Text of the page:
Winnipeg votes 2018: Daniel McIntyre ward profile

Winnipeggers go to the polls on Oct. 24.
Three candidates are running in the Daniel McIntyre ward. (CBC)

The Daniel McIntyre ward is located in Winnipeg's West End. In includes the city's Sargent Park, Daniel McIntyre, Spence, Central Park, Portage-Ellice, Colony, St. Matthews, Minto and Wolseley neighbourhoods.

Daniel McIntyre has a population of 46,882, according to 2016 census data, and there were 29,154 eligible voters in the ward during the 2014 civic election. A total of 12,550 cast ballots in the ward in 2014.

The ward is currently represented by Cindy Gilroy, who defeated longtime councillor Harvey Smith in the 2014 civic election. She is running for re-election in the Oct. 24 election, and faces challengers Josh Brandon and Sarowar Miah.

Cindy Gilroy is running for re-election in the Daniel McIntyre ward, where she was first elected in 2014. (Travis Golby/CBC)

Other facts about the neighbourhood:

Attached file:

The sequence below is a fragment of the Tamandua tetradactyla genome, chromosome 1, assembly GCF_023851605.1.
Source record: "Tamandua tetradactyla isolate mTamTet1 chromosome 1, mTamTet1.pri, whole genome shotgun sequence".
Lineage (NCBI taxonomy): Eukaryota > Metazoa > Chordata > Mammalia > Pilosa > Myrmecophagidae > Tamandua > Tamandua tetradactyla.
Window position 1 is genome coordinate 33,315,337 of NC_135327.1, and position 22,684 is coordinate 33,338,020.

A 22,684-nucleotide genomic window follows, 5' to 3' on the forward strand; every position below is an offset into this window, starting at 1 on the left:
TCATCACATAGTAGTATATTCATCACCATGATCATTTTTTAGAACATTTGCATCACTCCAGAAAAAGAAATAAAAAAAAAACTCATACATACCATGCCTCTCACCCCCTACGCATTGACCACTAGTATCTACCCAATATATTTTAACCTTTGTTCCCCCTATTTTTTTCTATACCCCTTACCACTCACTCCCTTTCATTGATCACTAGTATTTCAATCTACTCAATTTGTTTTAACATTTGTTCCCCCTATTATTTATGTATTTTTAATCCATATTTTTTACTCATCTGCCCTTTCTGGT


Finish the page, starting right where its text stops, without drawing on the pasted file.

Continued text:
• Between January 2016 and Sept. 28, 2018, there were a total of 14,080 calls made to the city's 311 service by Daniel McIntyre residents, according to city data. Missed garbage collection (3,714 complaints) and neighborhood livability (3,429) were the most common reasons for calls to 311. 
  • According to the city's CrimeStat data, there have been 1,036 incidents reported to police in Daniel McIntyre in the year to date (as of Sept. 28, 2018). There were 1,025 incidents reported during the same period in 2017. The most commonly reported crime was non-commercial robbery — there have been 201 such incidents reported so far in 2018, compared to 249 during the same period in 249 (a 19 per cent drop). There have been three homicides in the ward so far this year and were five during the same period in 2017.

News stories from Daniel McIntyre

Meet the candidates

Three candidates are running in the Daniel McIntyre ward.

Josh Brandon describes himself as a "social justice advocate, anti-poverty organizer, environmentalist, and enthusiastic Winnipegger." Born and raised in Surrey, B.C., he moved to Winnipeg in 2007. Brandon is a community organizer with the Social Planning Council of Winnipeg and was formerly chair of Make Poverty History Manitoba.